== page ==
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Tuesday Jan 20, 2015

Need for Infection Control Not Going Away Anytime Soon

The holidays may be past, but 'tis still the season … for rampant viral upper respiratory infection, that is. Let's take a look at some numbers:

It's clear from these statistics that infectious disease is everywhere. From the air we breathe, to the food we eat, to the surface of our skin and mucous membranes, microorganisms outnumber us by multiple powers of 10. And although only a fraction of those organisms are infectious, infection is still a leading cause of morbidity and mortality.

Employers who require workers to obtain doctor's notes for sick days are using a tactic that runs contrary to the idea that isolation is critical to infection control. Such policies leave employees with the choice of going to work when ill or going to a doctor's office for a condition -- such as a common cold -- that may not require treatment.

Thanks to scientists such as Koch and Semmelweis, we've known for many years that the microorganisms that cause these diseases propagate in numerous ways, but they can be stopped, or at least contained, by good infection control measures. Isolation. Sterilization. Simply keeping away from other individuals when we are ill is often enough to prevent a potential epidemic.

As primary care physicians, we live on the front lines of the infection control war. From encouraging patients to cover their coughs to disinfecting our offices and washing our hands, family doctors set the example for preventing transmission of bacteria and viruses. Encouraging appropriate and timely vaccination ensures that the most susceptible among us (the very young and the very old) will be protected should an outbreak occur. Our offices need to accommodate the separation of sick and well patients, preventing the spread of airborne pathogens to otherwise healthy patients. Some offices even have isolated negative-pressure areas for those with upper respiratory infection, although a quick literature search yielded no data on efficacy.

With limited time and resources to spend with each patient, it's imperative to make the education component of our visits count. In my practice, I use a practiced, five-minute dialogue during which I review the anatomy and physiology involved in most head colds (from nose to pharynx to larynx to trachea) and discuss why symptoms occur. I also draw stick drawings of the anatomy for patients as I go and allow time for questions. I occasionally use Google image searches to pull up more artistic or even real anatomical images. However, you accomplish it, the key is giving the patient information that makes sense and gives insight to the disease process. Even from patients who are just there for a "sick note," I can't count the number of times I've heard something like, "I learned more in that 15 minutes than I ever have during a sick visit."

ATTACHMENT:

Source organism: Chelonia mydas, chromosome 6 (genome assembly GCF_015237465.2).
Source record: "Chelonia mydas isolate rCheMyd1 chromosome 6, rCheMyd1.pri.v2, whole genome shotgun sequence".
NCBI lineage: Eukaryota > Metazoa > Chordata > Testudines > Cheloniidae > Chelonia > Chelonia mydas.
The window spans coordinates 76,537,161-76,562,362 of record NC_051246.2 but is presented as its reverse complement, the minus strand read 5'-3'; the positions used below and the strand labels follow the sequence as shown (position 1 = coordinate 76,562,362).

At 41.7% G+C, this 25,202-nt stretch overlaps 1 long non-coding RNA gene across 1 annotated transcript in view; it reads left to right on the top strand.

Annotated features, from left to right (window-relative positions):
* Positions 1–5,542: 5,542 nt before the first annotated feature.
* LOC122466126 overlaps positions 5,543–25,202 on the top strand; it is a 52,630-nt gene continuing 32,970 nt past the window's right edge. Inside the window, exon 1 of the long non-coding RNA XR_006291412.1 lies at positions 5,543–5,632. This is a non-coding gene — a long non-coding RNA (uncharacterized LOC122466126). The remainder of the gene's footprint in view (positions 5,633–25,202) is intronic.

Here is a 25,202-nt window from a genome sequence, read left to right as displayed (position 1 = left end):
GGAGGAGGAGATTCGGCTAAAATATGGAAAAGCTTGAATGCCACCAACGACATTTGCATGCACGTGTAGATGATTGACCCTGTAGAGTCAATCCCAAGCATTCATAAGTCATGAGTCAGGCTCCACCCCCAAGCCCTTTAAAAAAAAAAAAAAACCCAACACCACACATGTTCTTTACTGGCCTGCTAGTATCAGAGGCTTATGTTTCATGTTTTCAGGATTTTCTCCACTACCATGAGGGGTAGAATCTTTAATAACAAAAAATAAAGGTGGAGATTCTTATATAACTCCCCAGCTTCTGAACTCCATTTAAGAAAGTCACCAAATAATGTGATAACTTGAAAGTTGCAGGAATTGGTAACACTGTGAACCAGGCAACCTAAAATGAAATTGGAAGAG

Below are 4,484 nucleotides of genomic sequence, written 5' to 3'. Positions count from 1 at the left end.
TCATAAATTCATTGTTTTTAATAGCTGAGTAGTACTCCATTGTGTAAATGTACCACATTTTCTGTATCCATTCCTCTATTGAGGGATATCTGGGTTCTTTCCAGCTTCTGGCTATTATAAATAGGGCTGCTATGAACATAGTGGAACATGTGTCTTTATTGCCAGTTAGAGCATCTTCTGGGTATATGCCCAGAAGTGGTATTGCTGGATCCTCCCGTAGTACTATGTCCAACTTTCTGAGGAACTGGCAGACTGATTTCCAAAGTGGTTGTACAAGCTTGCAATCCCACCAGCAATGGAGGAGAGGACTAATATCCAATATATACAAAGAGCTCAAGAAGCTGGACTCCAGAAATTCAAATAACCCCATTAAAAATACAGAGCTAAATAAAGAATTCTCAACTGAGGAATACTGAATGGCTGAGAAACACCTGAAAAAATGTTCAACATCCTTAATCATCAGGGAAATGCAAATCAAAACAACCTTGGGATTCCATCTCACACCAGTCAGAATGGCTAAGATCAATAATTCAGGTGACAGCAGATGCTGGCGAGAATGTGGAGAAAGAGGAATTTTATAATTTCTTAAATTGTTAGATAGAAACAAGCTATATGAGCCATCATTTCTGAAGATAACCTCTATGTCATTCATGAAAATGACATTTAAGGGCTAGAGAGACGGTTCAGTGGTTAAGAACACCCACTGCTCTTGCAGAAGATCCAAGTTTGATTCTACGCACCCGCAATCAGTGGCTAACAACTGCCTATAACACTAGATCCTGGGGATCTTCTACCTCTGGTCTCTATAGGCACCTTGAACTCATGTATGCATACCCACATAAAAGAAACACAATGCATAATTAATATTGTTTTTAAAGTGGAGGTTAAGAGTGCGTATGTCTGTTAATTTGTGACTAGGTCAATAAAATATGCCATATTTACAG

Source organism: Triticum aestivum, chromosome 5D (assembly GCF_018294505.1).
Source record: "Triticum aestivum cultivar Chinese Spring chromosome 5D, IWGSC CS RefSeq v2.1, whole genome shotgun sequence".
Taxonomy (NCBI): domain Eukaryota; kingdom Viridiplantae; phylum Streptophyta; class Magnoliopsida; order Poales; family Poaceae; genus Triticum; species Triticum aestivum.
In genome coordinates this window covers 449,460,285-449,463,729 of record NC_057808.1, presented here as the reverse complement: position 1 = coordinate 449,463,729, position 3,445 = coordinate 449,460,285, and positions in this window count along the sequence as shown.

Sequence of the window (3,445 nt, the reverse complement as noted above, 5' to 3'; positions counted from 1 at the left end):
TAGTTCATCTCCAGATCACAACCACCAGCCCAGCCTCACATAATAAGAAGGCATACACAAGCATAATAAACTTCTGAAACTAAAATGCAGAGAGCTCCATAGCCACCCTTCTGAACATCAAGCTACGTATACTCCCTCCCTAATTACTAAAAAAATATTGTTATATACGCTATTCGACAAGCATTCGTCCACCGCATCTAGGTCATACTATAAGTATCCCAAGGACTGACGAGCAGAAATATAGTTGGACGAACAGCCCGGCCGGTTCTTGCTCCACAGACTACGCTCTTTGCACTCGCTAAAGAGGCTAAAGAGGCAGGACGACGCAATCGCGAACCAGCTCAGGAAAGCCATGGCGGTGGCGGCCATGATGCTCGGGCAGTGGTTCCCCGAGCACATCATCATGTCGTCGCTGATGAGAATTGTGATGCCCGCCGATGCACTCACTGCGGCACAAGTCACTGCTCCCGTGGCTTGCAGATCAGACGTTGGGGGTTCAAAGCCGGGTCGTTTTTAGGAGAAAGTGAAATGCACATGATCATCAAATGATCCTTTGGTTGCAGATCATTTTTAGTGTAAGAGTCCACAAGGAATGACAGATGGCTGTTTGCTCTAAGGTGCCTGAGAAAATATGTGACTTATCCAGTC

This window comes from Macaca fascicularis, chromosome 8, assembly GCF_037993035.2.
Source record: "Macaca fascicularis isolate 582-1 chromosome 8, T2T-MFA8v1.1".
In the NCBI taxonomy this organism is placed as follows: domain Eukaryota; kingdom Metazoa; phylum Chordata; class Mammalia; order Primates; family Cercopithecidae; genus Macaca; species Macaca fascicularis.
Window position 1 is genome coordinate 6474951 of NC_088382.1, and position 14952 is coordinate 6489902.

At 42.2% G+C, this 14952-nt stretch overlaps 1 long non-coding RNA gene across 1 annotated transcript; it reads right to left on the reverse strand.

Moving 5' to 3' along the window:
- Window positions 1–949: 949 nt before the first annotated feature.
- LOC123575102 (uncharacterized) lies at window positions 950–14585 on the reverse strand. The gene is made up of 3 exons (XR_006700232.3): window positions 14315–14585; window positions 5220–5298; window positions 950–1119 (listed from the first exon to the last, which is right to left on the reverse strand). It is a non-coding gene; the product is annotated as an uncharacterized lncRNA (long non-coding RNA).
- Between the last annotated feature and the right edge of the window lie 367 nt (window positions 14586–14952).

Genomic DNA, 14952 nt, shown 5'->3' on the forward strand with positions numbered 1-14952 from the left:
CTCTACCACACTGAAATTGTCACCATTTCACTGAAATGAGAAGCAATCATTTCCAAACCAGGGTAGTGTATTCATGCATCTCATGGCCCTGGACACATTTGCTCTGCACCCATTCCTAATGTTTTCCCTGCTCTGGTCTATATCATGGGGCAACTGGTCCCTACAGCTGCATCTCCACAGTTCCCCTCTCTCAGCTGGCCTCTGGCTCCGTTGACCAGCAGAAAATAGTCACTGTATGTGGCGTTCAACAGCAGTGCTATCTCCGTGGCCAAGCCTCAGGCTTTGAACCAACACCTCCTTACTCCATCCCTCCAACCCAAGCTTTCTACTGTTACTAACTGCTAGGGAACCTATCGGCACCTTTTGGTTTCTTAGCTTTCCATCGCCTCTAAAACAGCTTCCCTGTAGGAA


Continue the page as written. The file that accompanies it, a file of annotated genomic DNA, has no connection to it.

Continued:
And speaking of sick notes, this is one of the most common requests in my office -- and, I'd wager, in many of yours -- because many employers require proof of a doctor visit to account for any missed work days due to illness. Aside from the fact that this practice begs a study to look at how many unnecessary appointments it generates each year, this requirement runs counter to the ideas above -- that relative isolation is a key to infection control. Patients go to work sick, thus endangering their co-workers, for fear of being punished for missing work.

There may be no easy answer, and without data, we'll never begin to change policy. However, one Canadian practice has implemented a novel protocol that may curb the demand for sick notes in its community: charging employers a per-note fee(www.cbc.ca).

One final note: I'd honestly like to meet the person who came up with the idea that early intervention would prevent a head cold and discuss the ramifications of this falsehood. What I've found is that providing patients with tips for managing the initial symptoms of most infections helps prevent the mad dash to the office on day two of what appears to be a viral upper respiratory infection. I created a handout with a few OTC medications like ibuprofen, benzocaine lozenges and nasal saline, as well as some simple tips to control symptoms. I encourage patients to hang it in their medicine cabinet or bathroom at home and use those interventions for the first three to four days, with the caveat that they can always come see me anytime they feel the need.

Empowering autonomy with a safety net of care seems to pervade the literature on patient-physician relationships, and this approach offers patients some degree of control over an otherwise uncontrollable situation. At the same time, it decreases the number of sick patients -- typically at the height of transmissibility -- sitting in the waiting room alongside young children and elderly patients.

Lets' face it: Until we find a cure for the common cold -- which is neither common nor a single entity, so good luck -- infection control will remain a big part of our job all year round. As new physicians, we need to overcome the mistakes of the past, educate our patients on the evidence, and seek to study and learn as much as we can about adequate infection control and treatment.

Gerry Tolbert, M.D., is a board-certified family physician who practices in northern Kentucky. A lifelong technophile, his interests include the intersection of medicine and technology. You can follow him on Twitter @DrTolbert.

Posted at 11:10PM Jan 20, 2015 by Gerry Tolbert, M.D.

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